Notes on Basic Semiotics

Semiotics is the study of signs. Signs mediate meaning, and are not just simple "tokens" or physical marks; they can be complex combinations of other lower level signs, such as whole sentences, spoken or written, newspaper advertisements, whole books, etc. The American logician Charles Sanders Peirce (pronounced "purse") introduced the term "semiotics," and several of its basic ideas. In particular, he emphasized that meanings are not directly attached to words; instead, there are events (or processes or activities) of semiosis - i.e. occurrences of meaning - each involving a signifier (called the representamen by Peirce), a signified (an object of some kind - e.g. a concept), and an interpretant that links these two; these three things are often called the semiotic triad and occur wherever there is meaning. The interpretant is not given, but must be created, e.g. by a person. This sounds simple, but it is very different from more common and naive theories, as in the use of denotational semantics for programming languages, where we have a function from programs (which are signs) to their denotations (which are meanings), in general defined using higher functions on some rather abstract mathematical domains. Our everyday language about meaning are oriented towards a dyadic interpretation, often using metaphors from a family called "the container metaphor." For some examples, consider: "I get it", "What does that convey?", "That's an empty phrase", "Where is this going?"

The second main source of semiotics is the Swiss linguist Ferdinand de Saussure. In both traditions, signs can be anything that mediates meaning, including words, images, sounds, gestures, and objects. In the tradition of Saussure, every sign has:

• a signifier, which is an associated form; and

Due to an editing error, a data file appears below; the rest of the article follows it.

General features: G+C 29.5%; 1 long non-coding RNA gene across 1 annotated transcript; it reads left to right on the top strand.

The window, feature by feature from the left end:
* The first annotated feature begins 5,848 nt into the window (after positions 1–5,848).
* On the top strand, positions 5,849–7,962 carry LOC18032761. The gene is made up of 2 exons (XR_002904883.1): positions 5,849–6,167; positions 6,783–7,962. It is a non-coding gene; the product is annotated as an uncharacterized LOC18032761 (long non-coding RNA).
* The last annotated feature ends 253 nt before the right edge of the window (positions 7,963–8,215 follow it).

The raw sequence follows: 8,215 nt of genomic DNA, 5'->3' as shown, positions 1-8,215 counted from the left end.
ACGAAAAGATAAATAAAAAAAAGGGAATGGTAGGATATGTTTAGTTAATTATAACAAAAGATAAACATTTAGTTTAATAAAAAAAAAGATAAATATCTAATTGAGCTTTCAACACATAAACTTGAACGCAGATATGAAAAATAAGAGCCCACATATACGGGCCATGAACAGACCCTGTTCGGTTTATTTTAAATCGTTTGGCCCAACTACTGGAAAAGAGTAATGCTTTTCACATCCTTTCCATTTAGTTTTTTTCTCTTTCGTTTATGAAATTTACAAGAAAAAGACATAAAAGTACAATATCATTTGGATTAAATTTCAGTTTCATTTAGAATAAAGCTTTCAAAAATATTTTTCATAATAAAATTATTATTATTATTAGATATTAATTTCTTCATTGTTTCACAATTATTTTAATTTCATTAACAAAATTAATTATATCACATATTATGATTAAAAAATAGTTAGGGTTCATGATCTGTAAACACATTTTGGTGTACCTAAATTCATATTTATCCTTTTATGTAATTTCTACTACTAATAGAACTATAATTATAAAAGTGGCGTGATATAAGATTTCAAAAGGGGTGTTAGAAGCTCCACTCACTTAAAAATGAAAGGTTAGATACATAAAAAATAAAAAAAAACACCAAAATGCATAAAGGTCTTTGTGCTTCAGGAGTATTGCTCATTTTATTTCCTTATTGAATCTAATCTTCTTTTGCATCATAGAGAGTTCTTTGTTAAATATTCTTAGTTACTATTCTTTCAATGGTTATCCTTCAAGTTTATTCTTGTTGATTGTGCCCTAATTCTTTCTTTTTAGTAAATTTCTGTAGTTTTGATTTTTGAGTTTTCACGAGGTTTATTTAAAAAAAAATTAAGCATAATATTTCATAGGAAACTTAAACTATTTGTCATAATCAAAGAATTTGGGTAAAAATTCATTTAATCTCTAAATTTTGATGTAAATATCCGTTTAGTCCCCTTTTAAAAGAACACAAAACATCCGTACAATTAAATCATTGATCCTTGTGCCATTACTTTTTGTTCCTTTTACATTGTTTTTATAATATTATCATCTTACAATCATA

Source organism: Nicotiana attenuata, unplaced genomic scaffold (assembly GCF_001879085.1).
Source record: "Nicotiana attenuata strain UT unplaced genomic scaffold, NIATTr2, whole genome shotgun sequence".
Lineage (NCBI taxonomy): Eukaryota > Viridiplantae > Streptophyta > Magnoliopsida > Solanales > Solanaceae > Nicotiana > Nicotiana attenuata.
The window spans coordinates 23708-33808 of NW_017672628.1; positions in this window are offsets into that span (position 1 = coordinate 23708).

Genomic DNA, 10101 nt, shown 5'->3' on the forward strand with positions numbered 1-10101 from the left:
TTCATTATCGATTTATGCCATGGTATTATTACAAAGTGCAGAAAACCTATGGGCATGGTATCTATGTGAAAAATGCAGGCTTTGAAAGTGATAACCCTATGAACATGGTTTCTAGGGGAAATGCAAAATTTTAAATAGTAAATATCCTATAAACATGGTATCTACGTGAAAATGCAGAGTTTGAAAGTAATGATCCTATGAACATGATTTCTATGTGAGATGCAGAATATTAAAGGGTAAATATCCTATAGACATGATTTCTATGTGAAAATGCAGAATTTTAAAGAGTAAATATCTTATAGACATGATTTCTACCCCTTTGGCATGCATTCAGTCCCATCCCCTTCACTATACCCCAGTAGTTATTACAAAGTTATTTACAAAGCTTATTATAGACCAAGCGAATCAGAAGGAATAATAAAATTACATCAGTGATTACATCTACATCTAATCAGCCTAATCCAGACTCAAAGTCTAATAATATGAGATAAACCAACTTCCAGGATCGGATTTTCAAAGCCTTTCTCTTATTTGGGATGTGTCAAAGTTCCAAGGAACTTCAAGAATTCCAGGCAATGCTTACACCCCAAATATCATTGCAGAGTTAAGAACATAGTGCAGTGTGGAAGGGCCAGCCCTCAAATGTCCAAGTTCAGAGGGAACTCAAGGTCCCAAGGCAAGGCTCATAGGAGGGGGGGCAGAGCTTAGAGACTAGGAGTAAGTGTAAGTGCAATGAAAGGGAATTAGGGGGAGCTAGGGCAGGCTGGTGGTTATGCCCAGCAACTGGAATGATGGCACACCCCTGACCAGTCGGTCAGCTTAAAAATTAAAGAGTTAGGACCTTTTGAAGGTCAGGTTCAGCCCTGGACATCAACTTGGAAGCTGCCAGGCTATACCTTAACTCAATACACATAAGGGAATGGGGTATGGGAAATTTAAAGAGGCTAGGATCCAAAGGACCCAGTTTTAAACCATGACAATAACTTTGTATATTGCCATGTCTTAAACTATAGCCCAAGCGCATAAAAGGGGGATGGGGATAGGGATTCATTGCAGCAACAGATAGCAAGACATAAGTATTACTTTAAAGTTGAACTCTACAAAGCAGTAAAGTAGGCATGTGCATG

• a signified, which is a concept that it represents.
The signifier is often considered to be a material form, though I prefer to use the word token for this. Here is an example of a sign, which would conventionally be designed 'tree':
Signifier: The letters 't-r-e-e'.
Signified: The concept of tree.
Note that a "sign" is a particular combination of a signifier and a signified. The same concept could be indicated by other signifiers, and the same signifier could refer to other things; in each case, we would have a different sign. (This explanation augments that in the "Signs" chapter of Semiotics for Beginners, by Daniel Chandler.)

Peirce's definition of sign is better, though more complex, because it includes the relation between signifier and signified as an explict component; this can include the interpreter, the context of interpretation, and even the process of interpretation. One of the most important insights of Peirce, which does not often seem to be emphasized in the literature that discusses his work, is that meaning is relational, not just denotational, and in particular is generally highly dependent on context. In our application area of user interface design, the interpreter is of course the user (or designer). More detailed discussion appears in On Notation.

An important notion from semiotics is Peirce's three way classification of signs into symbols, icons, and indices. These concepts have many applications to user interface design; again see On Notation for details. You should carefully note that each of these three terms has a technical meaning that is not the same as its ordinary everyday meaning!